America is a great country.  What made it great?  Some of my ancestors (two brothers) came to this country in 1630.  They landed in New England.  They were fruitful and multiplied.  But it was a tough life.  The new land had an abundance of natural resources, coal, timber, and later oil and natural gas.  The industrious immigrants  made use of these natural resources and soon the new world was a thriving place and a great nation was the result. 

Because it was difficult and expensive to bring materials to the new world, the colonists had to develop and invent their own tools and equipment.  They became good at it.  A wide variety of new machinery and ideas were developed in America.  This is still true today.  America leads the world in technology.  The USSR could not make an atomic bomb until its spies stole it from the US.  As late as the 1990's, China could not launch a missile and ensure its accuracy until the guidance  technology was stolen from the US.  Machine tools and other complex machinery, even though they are being made in other countries, use technology developed here. America helps to feed the world.    US farmers  exported a record  $61.5 billion worth of agricultural products in fiscal 2004 (year ending September 30, 2004), despite a sharp drop in beef exports because of the discovery of a case of Mad Cow Disease.  Except for the years of the Clinton presidency, America has been responsible for more than 50% (sometimes more than 60%) of the worldwide Food-Aid program.   Food from America feeds people in China, North Korea, and Cuba.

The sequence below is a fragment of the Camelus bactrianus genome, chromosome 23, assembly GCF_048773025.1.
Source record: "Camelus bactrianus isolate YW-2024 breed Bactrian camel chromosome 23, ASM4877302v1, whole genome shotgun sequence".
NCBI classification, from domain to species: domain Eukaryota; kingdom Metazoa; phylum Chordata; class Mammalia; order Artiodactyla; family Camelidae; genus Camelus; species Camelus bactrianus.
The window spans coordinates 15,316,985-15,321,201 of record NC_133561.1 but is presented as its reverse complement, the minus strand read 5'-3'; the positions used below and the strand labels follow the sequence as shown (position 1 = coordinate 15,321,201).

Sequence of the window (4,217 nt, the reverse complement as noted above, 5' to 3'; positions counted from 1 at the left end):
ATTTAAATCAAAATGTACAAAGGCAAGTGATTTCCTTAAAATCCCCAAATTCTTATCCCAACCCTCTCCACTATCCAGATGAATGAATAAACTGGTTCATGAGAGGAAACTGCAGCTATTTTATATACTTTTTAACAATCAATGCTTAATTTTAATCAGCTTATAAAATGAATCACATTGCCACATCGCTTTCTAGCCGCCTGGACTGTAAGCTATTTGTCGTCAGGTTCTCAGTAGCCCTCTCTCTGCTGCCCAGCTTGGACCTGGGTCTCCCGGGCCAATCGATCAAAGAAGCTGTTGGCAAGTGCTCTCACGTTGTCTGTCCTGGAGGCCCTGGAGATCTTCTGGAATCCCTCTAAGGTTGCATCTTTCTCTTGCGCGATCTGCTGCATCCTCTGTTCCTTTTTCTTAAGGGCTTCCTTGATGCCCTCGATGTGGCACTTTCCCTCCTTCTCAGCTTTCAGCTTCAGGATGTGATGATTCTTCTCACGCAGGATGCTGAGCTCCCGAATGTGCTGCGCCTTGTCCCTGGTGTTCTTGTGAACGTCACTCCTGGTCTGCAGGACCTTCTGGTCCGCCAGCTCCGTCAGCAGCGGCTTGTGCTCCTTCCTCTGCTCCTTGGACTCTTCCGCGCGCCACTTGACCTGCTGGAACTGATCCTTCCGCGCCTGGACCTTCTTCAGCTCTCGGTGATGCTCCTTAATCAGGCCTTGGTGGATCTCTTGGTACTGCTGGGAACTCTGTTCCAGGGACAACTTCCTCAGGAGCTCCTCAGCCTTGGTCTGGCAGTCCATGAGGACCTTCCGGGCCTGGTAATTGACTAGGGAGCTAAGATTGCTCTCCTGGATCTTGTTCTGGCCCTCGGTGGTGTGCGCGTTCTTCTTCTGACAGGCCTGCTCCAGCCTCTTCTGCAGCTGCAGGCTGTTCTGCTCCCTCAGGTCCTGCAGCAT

What does this have to do with energy?  An abundant supply of energy is what has allowed all of the above to take place.  Oil was first discovered in North America in a location that is about 15 miles from where I live. The spring is located near the spillway end of Cuba Lake on the Oil Spring Indian Reservation. This site was described by the Franciscan Missionary Joseph De La Roche D'Allion in 1627.

The first oil well to be drilled in American was  drilled was in the middle of quiet farm country in northwestern Pennsylvania in 1859 by "Colonel" Edwin Drake.

Why did Drake choose this spot to drill for oil? Well, the number one beacon was the many active oil seeps in the region. As it turns out, there had already been wells drilled that had struck oil in the region. The only problem was, they weren't drilling for oil. Instead, they were looking for salt water or just plain drinking water. When they struck oil, they considered it a nuisance and abandoned the well. At the time, no one really knew what to do with the stuff once it was found.